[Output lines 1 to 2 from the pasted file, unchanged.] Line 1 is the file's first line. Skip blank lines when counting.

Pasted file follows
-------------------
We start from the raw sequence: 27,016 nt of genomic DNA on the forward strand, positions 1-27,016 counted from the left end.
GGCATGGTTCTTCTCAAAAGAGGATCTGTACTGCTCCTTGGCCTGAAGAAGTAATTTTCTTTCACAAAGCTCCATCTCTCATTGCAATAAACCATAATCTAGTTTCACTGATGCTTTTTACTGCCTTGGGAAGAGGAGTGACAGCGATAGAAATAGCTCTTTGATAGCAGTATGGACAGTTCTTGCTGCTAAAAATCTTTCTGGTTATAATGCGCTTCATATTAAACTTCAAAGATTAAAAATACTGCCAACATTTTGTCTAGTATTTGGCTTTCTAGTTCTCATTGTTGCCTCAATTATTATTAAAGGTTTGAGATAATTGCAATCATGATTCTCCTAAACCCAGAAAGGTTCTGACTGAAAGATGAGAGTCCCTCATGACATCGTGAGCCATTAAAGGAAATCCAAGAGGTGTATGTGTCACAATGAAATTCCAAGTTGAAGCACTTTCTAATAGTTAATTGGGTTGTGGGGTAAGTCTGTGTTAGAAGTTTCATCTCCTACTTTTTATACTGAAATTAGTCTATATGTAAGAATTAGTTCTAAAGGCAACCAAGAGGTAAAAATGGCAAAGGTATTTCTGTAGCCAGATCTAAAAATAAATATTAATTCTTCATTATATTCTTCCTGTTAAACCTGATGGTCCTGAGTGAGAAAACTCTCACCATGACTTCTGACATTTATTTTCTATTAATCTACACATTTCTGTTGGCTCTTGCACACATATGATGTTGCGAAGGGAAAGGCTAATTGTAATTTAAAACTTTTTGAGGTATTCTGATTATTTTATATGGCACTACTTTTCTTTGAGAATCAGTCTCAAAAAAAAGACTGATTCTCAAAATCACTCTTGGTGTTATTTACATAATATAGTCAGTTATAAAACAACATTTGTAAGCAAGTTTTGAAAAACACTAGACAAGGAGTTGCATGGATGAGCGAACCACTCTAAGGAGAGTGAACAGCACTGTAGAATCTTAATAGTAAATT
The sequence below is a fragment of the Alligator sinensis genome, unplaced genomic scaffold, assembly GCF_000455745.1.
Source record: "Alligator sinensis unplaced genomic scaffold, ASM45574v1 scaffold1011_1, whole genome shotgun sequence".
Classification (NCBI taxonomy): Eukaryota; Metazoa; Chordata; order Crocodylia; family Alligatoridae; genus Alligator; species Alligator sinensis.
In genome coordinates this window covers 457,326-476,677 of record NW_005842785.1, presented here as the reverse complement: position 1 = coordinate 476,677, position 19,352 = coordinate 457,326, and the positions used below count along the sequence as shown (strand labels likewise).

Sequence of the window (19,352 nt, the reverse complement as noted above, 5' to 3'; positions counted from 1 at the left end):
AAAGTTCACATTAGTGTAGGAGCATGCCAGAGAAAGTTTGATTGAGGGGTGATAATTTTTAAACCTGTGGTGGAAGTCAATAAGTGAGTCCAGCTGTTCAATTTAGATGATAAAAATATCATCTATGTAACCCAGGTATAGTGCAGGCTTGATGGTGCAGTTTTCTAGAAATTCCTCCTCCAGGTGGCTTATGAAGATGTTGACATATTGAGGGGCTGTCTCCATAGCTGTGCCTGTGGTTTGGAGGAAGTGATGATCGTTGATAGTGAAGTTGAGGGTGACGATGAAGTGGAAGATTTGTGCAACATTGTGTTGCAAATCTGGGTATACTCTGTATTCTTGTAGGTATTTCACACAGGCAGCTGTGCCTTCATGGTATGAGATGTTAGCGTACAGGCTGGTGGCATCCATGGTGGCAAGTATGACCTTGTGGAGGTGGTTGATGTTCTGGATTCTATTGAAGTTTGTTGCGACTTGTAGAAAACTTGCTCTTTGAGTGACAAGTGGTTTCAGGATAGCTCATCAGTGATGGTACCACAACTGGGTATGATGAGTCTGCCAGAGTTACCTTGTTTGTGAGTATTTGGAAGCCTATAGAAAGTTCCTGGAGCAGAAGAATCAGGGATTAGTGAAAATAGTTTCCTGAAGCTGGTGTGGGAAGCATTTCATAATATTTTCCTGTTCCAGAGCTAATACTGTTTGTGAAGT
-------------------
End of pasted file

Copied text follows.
We start from the raw sequence: 27,016 nt of genomic DNA on the forward strand, positions 1-27,016 counted from the left end.
GGCATGGTTCTTCTCAAAAGAGGATCTGTACTGCTCCTTGGCCTGAAGAAGTAATTTTCTTTCACAAAGCTCCATCTCTCATTGCAATAAACCATAATCTAGTTTCACTGATGCTTTTTACTGCCTTGGGAAGAGGAGTGACAGCGATAGAAATAGCTCTTTGATAGCAGTATGGACAGTTCTTGCTGCTAAAAATCTTTCTGGTTATAATGCGCTTCATATTAAACTTCAAAGATTAAAAATACTGCCAACATTTTGTCTAGTATTTGGCTTTCTAGTTCTCATTGTTGCCTCAATTATTATTAAAGGTTTGAGATAATTGCAATCATGATTCTCCTAAACCCAGAAAGGTTCTGACTGAAAGATGAGAGTCCCTCATGACATCGTGAGCCATTAAAGGAAATCCAAGAGGTGTATGTGTCACAATGAAATTCCAAGTTGAAGCACTTTCTAATAGTTAATTGGGTTGTGGGGTAAGTCTGTGTTAGAAGTTTCATCTCCTACTTTTTATACTGAAATTAGTCTATATGTAAGAATTAGTTCTAAAGGCAACCAAGAGGTAAAAATGGCAAAGGTATTTCTGTAGCCAGATCTAAAAATAAATATTAATTCTTCATTATATTCTTCCTGTTAAACCTGATGGTCCTGAGTGAGAAAACTCTCACCATGACTTCTGACATTTATTTTCTATTAATCTACACATTTCTGTTGGCTCTTGCACACATATGATGTTGCGAAGGGAAAGGCTAATTGTAATTTAAAACTTTTTGAGGTATTCTGATTATTTTATATGGCACTACTTTTCTTTGAGAATCAGTCTCAAAAAAAAGACTGATTCTCAAAATCACTCTTGGTGTTATTTACATAATATAGTCAGTTATAAAACAACATTTGTAAGCAAGTTTTGAAAAACACTAGACAAGGAGTTGCATGGATGAGCGAACCACTCTAAGGAGAGTGAACAGCACTGTAGAATCTTAATAGTAAATT